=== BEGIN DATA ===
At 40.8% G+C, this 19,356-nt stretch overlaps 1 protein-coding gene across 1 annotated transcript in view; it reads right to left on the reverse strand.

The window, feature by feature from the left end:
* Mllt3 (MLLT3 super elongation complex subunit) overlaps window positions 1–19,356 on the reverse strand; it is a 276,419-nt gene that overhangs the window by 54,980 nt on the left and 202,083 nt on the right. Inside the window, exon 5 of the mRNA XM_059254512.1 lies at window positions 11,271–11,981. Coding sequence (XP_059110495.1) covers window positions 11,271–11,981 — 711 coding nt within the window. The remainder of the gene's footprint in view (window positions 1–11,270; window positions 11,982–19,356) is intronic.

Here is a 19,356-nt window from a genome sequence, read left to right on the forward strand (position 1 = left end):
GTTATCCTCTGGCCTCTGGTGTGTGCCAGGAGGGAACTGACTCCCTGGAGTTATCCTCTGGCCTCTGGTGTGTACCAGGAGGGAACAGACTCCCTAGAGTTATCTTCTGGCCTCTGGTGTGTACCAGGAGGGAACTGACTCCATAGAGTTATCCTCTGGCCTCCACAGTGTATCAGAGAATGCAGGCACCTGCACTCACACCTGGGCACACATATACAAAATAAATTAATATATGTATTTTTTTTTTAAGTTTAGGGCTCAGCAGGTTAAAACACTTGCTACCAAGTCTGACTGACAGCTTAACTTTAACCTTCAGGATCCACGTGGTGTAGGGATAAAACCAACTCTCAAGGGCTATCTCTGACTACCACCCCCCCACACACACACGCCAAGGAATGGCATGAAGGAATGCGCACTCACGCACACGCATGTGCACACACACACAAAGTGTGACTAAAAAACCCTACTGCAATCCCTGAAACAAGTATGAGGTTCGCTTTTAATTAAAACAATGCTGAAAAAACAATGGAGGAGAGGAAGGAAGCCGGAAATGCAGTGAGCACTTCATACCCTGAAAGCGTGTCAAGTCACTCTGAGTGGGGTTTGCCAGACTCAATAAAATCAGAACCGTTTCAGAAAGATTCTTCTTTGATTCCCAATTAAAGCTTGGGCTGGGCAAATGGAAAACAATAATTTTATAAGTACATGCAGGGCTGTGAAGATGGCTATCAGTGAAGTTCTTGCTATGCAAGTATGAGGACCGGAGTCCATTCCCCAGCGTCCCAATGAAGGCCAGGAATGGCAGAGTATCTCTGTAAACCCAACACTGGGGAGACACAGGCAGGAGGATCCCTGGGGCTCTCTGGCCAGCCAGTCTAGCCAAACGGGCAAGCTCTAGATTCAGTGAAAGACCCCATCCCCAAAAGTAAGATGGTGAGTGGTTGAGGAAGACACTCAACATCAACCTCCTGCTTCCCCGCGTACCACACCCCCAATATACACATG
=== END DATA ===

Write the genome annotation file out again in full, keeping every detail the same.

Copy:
At 40.8% G+C, this 19,356-nt stretch overlaps 1 protein-coding gene across 1 annotated transcript in view; it reads right to left on the reverse strand.

The window, feature by feature from the left end:
* Mllt3 (MLLT3 super elongation complex subunit) overlaps window positions 1–19,356 on the reverse strand; it is a 276,419-nt gene that overhangs the window by 54,980 nt on the left and 202,083 nt on the right. Inside the window, exon 5 of the mRNA XM_059254512.1 lies at window positions 11,271–11,981. Coding sequence (XP_059110495.1) covers window positions 11,271–11,981 — 711 coding nt within the window. The remainder of the gene's footprint in view (window positions 1–11,270; window positions 11,982–19,356) is intronic.

Here is a 19,356-nt window from a genome sequence, read left to right on the forward strand (position 1 = left end):
GTTATCCTCTGGCCTCTGGTGTGTGCCAGGAGGGAACTGACTCCCTGGAGTTATCCTCTGGCCTCTGGTGTGTACCAGGAGGGAACAGACTCCCTAGAGTTATCTTCTGGCCTCTGGTGTGTACCAGGAGGGAACTGACTCCATAGAGTTATCCTCTGGCCTCCACAGTGTATCAGAGAATGCAGGCACCTGCACTCACACCTGGGCACACATATACAAAATAAATTAATATATGTATTTTTTTTTTAAGTTTAGGGCTCAGCAGGTTAAAACACTTGCTACCAAGTCTGACTGACAGCTTAACTTTAACCTTCAGGATCCACGTGGTGTAGGGATAAAACCAACTCTCAAGGGCTATCTCTGACTACCACCCCCCCACACACACACGCCAAGGAATGGCATGAAGGAATGCGCACTCACGCACACGCATGTGCACACACACACAAAGTGTGACTAAAAAACCCTACTGCAATCCCTGAAACAAGTATGAGGTTCGCTTTTAATTAAAACAATGCTGAAAAAACAATGGAGGAGAGGAAGGAAGCCGGAAATGCAGTGAGCACTTCATACCCTGAAAGCGTGTCAAGTCACTCTGAGTGGGGTTTGCCAGACTCAATAAAATCAGAACCGTTTCAGAAAGATTCTTCTTTGATTCCCAATTAAAGCTTGGGCTGGGCAAATGGAAAACAATAATTTTATAAGTACATGCAGGGCTGTGAAGATGGCTATCAGTGAAGTTCTTGCTATGCAAGTATGAGGACCGGAGTCCATTCCCCAGCGTCCCAATGAAGGCCAGGAATGGCAGAGTATCTCTGTAAACCCAACACTGGGGAGACACAGGCAGGAGGATCCCTGGGGCTCTCTGGCCAGCCAGTCTAGCCAAACGGGCAAGCTCTAGATTCAGTGAAAGACCCCATCCCCAAAAGTAAGATGGTGAGTGGTTGAGGAAGACACTCAACATCAACCTCCTGCTTCCCCGCGTACCACACCCCCAATATACACATG